grants from the European Union (EU) for a variety
of projects relevant to Caribbean development.
As a regional university, UWI has won more
grants from the EU than any university in the
79-nation African, Caribbean and Pacific group.
In its areas of research, despite the fact that
it has suffered from a lack of funding from the
governments whose countries it serves, UWI
has done extremely well to raise money from
external sources and gain international standing
for research in some topics such as sustainable
development in small island states, early childhood
development, and select areas in law, marine
and environmental studies.
It is the University s good reputation, estab-
lished over many years, that has made it suitable
to donors for assistance.
To varying degrees campuses of UWI have
also introduced commercial operations as a
means of earning revenue. For all these initiatives,
UWI deserves the appreciation of the Caribbean
people. The University is a light shining in the
gloom of Caribbean integration; its sustained
success can help to dispel the darkness.
Funding UWI and higher education are now
critical issues. For instance, if the University is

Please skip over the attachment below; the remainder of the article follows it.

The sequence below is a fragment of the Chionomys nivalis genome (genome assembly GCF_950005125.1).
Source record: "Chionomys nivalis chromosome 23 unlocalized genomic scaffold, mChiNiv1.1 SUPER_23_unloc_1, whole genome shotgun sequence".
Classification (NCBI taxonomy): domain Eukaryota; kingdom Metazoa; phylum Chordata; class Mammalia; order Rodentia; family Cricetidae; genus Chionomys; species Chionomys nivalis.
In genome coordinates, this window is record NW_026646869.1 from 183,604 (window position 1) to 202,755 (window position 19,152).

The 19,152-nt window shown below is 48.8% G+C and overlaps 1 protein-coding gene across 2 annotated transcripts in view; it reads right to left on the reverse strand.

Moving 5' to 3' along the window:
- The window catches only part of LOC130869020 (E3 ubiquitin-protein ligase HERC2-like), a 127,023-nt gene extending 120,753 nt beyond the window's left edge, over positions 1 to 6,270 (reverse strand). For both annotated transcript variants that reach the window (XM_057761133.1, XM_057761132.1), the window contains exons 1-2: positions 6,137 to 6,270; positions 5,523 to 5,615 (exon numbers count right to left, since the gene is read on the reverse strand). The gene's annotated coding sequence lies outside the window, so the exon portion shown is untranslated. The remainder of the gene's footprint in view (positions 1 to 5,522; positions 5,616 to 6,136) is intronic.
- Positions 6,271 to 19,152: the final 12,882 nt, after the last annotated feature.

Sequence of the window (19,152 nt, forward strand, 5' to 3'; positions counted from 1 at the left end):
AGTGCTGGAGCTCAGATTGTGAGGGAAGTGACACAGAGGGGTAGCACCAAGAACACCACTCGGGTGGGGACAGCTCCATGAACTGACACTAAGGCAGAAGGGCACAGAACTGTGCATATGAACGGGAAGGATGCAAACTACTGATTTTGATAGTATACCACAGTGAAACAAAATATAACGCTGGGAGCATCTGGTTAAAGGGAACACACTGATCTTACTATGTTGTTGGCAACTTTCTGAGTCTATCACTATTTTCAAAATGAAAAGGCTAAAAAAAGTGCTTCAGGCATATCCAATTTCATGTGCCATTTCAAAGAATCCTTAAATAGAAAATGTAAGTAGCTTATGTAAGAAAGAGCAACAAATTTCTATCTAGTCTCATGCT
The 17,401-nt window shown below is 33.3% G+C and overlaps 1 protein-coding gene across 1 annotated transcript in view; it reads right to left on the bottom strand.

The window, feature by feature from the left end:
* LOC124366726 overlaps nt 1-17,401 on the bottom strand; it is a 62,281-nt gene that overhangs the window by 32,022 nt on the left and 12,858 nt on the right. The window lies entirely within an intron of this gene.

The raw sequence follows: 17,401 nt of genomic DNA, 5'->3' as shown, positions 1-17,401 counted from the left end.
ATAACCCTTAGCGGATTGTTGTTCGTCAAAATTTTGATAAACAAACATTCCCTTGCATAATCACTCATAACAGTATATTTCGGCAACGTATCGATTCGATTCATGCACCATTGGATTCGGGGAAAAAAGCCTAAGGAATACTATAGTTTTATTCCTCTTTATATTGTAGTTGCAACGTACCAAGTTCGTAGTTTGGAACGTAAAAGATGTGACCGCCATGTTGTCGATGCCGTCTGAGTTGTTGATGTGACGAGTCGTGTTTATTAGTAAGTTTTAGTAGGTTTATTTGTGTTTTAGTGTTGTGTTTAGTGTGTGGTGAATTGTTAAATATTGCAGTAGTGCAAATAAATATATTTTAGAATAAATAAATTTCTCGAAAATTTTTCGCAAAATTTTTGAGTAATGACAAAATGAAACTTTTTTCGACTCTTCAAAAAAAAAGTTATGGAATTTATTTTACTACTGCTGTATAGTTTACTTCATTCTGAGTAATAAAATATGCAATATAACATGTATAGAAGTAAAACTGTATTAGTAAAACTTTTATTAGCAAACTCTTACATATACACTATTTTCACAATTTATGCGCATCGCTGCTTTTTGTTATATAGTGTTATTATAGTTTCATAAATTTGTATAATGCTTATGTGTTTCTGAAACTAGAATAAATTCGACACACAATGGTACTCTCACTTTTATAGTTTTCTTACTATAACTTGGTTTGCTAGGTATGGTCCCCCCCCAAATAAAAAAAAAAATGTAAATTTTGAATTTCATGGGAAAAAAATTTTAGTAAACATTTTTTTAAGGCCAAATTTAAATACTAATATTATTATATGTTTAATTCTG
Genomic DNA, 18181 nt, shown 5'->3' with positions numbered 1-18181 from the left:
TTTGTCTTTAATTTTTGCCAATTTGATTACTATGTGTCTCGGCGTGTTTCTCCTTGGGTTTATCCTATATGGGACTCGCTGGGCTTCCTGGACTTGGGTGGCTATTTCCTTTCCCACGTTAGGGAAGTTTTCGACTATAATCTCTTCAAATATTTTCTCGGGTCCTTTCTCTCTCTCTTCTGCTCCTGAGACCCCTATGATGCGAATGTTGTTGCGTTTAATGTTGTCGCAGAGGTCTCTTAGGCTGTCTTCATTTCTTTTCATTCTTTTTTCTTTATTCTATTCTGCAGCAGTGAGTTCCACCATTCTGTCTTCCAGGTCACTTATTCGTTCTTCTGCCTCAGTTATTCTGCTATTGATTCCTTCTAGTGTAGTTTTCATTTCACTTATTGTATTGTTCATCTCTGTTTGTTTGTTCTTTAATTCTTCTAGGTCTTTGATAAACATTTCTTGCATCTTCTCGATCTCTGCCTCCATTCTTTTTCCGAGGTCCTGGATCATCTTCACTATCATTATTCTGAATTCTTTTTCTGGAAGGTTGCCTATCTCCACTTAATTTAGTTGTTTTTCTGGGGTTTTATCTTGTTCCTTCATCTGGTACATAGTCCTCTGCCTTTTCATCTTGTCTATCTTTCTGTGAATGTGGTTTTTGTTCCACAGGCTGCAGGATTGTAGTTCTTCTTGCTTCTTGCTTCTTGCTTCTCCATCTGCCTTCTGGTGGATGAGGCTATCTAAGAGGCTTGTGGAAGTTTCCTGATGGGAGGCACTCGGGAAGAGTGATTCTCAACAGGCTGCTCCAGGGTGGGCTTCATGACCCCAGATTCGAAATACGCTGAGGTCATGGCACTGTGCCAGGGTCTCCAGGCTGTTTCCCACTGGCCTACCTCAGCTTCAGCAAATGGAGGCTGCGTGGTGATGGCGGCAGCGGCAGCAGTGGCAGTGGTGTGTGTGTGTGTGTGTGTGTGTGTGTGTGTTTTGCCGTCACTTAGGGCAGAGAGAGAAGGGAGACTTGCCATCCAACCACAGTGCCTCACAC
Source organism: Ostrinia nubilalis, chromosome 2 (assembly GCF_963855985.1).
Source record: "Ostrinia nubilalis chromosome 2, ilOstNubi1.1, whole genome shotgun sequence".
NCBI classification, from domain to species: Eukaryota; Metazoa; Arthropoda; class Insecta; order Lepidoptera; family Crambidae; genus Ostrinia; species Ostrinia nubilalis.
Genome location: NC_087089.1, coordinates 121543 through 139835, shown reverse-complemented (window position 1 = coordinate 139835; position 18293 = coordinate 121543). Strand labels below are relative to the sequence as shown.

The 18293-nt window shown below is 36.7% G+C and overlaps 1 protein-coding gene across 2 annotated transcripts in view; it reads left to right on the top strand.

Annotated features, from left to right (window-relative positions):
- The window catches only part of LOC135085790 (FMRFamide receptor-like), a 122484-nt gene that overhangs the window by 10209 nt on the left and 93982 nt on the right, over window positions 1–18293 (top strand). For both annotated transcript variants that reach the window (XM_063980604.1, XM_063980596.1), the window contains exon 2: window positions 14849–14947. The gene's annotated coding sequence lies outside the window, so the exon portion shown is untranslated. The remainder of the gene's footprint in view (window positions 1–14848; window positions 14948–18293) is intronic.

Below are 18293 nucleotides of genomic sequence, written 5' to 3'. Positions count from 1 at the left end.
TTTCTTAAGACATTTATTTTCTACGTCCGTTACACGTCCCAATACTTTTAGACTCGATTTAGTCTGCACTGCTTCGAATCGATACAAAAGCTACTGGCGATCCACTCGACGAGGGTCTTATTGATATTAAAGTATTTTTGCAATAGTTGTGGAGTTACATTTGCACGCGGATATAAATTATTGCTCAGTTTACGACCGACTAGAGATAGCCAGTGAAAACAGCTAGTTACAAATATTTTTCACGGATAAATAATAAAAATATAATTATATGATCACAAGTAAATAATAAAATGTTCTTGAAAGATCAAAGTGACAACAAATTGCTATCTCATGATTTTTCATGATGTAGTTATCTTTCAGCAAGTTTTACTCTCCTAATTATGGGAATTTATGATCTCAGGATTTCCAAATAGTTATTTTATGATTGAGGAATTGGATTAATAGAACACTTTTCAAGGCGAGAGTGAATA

to generate impactful cutting edge research and
innovation especially in science, its laboratories
need more resources to upgrade them. The lead-
ership of the University are also well aware that,
without adequate funding, the stock of trained
and qualified persons, who can help to drag
Caribbean countries back from the backwater
into which many of them are slithering, will
It is significant that, in the last seven years,
applications to UWI have grown from 17,000
to 30,000 and enrollment has grown from 27,000
to more than 40,000. There is, therefore, a thirst
for higher education which---if quenched by the
University---can serve the Caribbean well.
It has to be acknowledged that governments
cannot fund every person who wants to pursue
higher education. Some of the costs will have
to be shared by students as happens in many
other parts of the world. But, this should not
be an excuse for governments not to meet their
financial obligations to the UWI.
A formula should be agreed for paying-up
past dues and for sharing costs between gov-
ernments and students in the future. Priorities
should also be established for training in the
specialties that Caribbean countries require for
their economies to grow and compete globally.
UWI has itself set out a thoughtful strategic
plan for 2012-2017. It is a plan that recognises
the University s strengths, weaknesses, threats
and opportunities. But the plan s effective imple-
mentation is hobbled by the debts owed to it.
If the University is to continue to produce grad-
uates to meet the Caribbean s economic devel-
opment needs and satisfy the ambitions of the
region s people, education has to be a priority
for governments and the private sector. They
both have to give UWI the committed support
The issue is not academic, it is practical.
Note: There will be no commentaries from Sir
Ronald Sanders over the next two weeks as he
takes a break.
The writer is a consultant, senior research
fellow at London University and former
The University of the West Indies
Performing against the odds RONALD